In April 2021, I was interviewed by German news outlet Forschung & Lehre (Research & Teaching) about anthropological fieldwork in times of a global health crisis.
Interview for Forschung & Lehre. (2021). “Quo vadis, Feldforschung?“.
In May 2020, I was asked by the European Science-Media Hub of the European Parliament to participate in a short written interview about COVID-19 and digital technologies in everyday life. The interview can be found below and on the website of the European Science-Media Hub, where it is also part of the new Digital Humanities Series.
Comments are, as always, more than welcome.
Q: How do you evaluate the current push to “live” our personal lives with and through digital technologies?
As an anthropologist who has been exploring digital phenomena from a social and cultural perspective for more than 15 years, I wouldn’t describe the current situation as a “push” to a more digitized and digitalized life, but rather as an accelerated development, which includes social, technological and economic changes and transformations in all sectors of society (Thomas Hylland Eriksen nicely illustrates the aspect of accelerated change in relation to globalization in his book Overheating ).
People have been living their lives with and through digital technologies long before the current health crisis – some more, some less. In 2006, when I started to conduct an ethnographic project about the appropriation and utilization of internet technologies in remote indigenous communities in north-western Ontario, Canada, I learned that due to the region’s geographical remoteness and people’s sociotechnical isolation, self-organized infrastructural connectivity and self-designed internet-based services and programs were well underway for some years. Local people were using all sorts of digital media and technologies to connect to each other, to create online presences and digital identities, and to access globally distributed information. Internet services, such as online learning and video conferencing, were – thanks to broadband connectivity – already embedded into local everyday life.
I notice similar tendencies in Europe today, where people have been forced to isolate and distance themselves due to COVID–19; not only from family and friends, but also from colleagues at work and school. E-learning, for example, has become part of the everyday learning experience. Which is probably not a big issue for students, who grew up with digital technologies and social media and are therefore used to computer-mediated communication and interaction, but certainly a challenge for institutions and teachers who are not yet that familiar with digital technologies in an educational context. In respect to digitality, I understand the current health crisis as a phenomenon that has been speeding things up. Our lives have become more digital; faster than expected, but not necessarily different than without the virus.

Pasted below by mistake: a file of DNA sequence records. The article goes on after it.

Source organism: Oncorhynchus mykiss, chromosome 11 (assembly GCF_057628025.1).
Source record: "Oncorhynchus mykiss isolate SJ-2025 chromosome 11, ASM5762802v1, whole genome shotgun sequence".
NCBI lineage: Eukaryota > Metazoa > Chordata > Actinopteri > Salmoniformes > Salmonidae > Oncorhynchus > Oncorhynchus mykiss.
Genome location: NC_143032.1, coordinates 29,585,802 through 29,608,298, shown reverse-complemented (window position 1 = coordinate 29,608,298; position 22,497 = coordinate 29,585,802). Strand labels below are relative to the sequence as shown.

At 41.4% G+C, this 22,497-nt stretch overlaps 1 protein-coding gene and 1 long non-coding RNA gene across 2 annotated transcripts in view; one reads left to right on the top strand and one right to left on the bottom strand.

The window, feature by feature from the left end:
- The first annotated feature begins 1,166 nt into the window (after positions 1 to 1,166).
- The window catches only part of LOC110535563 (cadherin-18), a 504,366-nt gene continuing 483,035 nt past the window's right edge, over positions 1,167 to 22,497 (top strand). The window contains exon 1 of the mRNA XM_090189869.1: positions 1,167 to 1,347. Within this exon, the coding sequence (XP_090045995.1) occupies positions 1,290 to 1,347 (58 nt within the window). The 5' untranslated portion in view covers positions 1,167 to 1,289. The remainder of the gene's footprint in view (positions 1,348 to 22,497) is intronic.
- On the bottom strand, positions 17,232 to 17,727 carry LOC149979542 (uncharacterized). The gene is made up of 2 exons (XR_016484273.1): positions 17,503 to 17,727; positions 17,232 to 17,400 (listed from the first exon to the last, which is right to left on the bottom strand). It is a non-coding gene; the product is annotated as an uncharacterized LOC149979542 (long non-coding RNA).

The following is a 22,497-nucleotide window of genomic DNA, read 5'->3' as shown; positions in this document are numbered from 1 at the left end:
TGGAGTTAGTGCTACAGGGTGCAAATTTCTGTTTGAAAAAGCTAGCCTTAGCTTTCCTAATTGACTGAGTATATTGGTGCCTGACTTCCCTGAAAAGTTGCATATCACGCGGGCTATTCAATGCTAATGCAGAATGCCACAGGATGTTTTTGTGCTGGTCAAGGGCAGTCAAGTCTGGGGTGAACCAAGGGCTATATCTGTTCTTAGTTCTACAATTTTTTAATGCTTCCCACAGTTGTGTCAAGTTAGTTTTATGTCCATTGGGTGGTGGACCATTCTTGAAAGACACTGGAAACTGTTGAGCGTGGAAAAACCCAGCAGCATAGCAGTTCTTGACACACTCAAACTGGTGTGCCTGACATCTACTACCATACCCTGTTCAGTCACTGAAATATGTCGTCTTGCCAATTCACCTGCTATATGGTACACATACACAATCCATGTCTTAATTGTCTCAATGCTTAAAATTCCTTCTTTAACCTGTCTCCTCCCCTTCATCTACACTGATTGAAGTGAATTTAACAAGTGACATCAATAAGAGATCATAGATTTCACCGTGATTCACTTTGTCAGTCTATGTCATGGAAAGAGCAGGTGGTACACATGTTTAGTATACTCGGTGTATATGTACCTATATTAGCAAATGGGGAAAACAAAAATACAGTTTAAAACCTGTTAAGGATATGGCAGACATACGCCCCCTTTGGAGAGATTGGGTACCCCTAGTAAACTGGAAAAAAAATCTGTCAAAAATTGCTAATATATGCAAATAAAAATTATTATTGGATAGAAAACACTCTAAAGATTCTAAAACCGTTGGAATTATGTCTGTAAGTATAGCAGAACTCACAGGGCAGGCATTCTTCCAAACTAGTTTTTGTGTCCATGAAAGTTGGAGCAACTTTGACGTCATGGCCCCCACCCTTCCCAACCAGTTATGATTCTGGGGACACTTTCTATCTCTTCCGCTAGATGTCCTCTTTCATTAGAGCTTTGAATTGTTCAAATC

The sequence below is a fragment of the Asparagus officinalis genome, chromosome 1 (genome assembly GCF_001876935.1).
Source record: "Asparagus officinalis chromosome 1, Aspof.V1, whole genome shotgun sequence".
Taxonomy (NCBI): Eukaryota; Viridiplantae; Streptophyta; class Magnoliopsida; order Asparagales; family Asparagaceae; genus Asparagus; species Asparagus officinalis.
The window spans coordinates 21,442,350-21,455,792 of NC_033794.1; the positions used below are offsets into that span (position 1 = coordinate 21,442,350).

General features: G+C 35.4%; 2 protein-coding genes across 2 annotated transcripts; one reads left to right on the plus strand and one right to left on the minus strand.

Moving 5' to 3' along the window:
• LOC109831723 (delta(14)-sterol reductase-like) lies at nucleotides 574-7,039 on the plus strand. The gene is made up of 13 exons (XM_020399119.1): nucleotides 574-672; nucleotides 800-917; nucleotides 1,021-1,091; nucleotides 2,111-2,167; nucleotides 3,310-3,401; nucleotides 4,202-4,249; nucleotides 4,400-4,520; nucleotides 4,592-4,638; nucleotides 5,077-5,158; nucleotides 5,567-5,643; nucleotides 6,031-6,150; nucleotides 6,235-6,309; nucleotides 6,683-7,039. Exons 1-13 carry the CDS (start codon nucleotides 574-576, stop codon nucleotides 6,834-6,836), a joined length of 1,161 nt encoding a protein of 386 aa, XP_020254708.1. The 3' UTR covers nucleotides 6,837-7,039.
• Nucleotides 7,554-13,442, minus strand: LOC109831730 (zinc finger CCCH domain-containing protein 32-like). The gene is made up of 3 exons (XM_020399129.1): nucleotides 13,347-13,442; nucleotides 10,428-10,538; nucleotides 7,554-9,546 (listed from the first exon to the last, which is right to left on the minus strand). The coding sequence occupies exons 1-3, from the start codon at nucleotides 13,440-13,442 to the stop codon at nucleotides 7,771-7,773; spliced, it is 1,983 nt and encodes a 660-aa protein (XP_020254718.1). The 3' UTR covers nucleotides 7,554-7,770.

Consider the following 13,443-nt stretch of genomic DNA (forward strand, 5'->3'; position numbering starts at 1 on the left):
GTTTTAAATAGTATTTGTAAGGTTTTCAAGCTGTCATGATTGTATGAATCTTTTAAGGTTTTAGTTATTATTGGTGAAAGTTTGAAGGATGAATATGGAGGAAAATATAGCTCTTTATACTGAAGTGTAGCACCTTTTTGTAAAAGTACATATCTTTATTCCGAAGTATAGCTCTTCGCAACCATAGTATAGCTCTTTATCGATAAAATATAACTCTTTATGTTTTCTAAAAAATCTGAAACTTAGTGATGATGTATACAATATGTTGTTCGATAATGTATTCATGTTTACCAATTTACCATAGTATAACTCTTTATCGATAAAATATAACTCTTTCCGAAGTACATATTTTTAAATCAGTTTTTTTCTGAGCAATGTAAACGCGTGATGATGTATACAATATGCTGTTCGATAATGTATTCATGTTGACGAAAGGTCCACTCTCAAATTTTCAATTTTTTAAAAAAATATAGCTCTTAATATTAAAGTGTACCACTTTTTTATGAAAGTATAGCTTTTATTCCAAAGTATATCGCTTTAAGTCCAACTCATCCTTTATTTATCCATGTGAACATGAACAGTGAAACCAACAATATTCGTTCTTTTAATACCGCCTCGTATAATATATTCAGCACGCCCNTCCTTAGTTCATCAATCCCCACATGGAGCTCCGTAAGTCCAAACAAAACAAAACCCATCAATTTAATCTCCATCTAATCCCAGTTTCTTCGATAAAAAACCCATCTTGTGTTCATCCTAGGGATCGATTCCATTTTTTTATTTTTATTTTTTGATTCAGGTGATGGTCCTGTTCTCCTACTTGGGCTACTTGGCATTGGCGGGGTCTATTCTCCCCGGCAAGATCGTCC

Q: More generally, what did you find in your project about the blending of our intimate space with the professional, the administrative, the cultural and the political spheres by means of digital technology?
Throughout my career, I have been involved in anthropological projects about the sociocultural consequences of digital media and technologies, which build on ethnographic fieldwork as the key methodological approach. Such an approach situates the researcher into the daily life of research participants over a considerable period of time. The intimate, the personal and the private are therefore central to the work of anthropologists and difficult to artificially separate from collective spheres of sociality. People have always brought their personal positions and individual interpretations – that are shaped by intimate experiences – into politics or the workplace, for instance. However, through digital and networked technologies, it is much easier today to identify, share and also manipulate private data and personalized information.
From an anthropological perspective, it is important to emphasize that there are cultural differences. Not all people share Euro-American conceptions of privacy or intimacy and therefore indicate different concerns over these matters in respect to digital life. While people in remote north-western Ontario, for example, were well aware that their very personal reflections, which they openly posted and shared in an online environment, can be potentially accessed globally, they were not concerned. They rather experienced this environment as a purely local space of expression for indigenous people only, not of any interest to outsiders (for more ethnographic examples in different cultural contexts, see, e.g. the results of Daniel Miller’s Why We Post project).
Due to the rise of social media monopoly, platform capitalism, the Cambridge Analytica scandal and current debates about COVID–19 tracing apps, digital privacy and surveillance are high on the public and political agenda, particularly in Europe. However, as anthropological evidence continues to show, related ideas and concepts are perceived and evaluated differently also because of cultural diversity.